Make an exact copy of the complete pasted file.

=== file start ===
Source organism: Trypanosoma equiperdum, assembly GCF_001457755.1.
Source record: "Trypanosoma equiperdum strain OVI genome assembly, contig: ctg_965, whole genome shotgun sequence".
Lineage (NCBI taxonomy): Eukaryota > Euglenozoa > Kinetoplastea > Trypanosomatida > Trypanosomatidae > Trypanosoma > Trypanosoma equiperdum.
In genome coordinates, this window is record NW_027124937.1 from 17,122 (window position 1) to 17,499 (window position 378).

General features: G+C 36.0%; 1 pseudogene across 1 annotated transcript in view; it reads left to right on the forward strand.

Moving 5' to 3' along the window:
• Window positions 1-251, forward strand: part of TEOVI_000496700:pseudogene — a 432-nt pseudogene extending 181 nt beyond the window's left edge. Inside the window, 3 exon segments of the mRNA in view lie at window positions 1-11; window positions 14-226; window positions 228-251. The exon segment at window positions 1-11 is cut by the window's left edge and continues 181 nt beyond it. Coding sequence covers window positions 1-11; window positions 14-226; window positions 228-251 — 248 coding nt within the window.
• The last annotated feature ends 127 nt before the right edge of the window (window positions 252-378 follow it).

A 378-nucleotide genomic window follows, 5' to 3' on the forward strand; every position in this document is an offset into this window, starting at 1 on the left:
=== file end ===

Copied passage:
Source organism: Trypanosoma equiperdum, assembly GCF_001457755.1.
Source record: "Trypanosoma equiperdum strain OVI genome assembly, contig: ctg_965, whole genome shotgun sequence".
Lineage (NCBI taxonomy): Eukaryota > Euglenozoa > Kinetoplastea > Trypanosomatida > Trypanosomatidae > Trypanosoma > Trypanosoma equiperdum.
In genome coordinates, this window is record NW_027124937.1 from 17,122 (window position 1) to 17,499 (window position 378).

General features: G+C 36.0%; 1 pseudogene across 1 annotated transcript in view; it reads left to right on the forward strand.

Moving 5' to 3' along the window:
• Window positions 1-251, forward strand: part of TEOVI_000496700:pseudogene — a 432-nt pseudogene extending 181 nt beyond the window's left edge. Inside the window, 3 exon segments of the mRNA in view lie at window positions 1-11; window positions 14-226; window positions 228-251. The exon segment at window positions 1-11 is cut by the window's left edge and continues 181 nt beyond it. Coding sequence covers window positions 1-11; window positions 14-226; window positions 228-251 — 248 coding nt within the window.
• The last annotated feature ends 127 nt before the right edge of the window (window positions 252-378 follow it).

A 378-nucleotide genomic window follows, 5' to 3' on the forward strand; every position in this document is an offset into this window, starting at 1 on the left: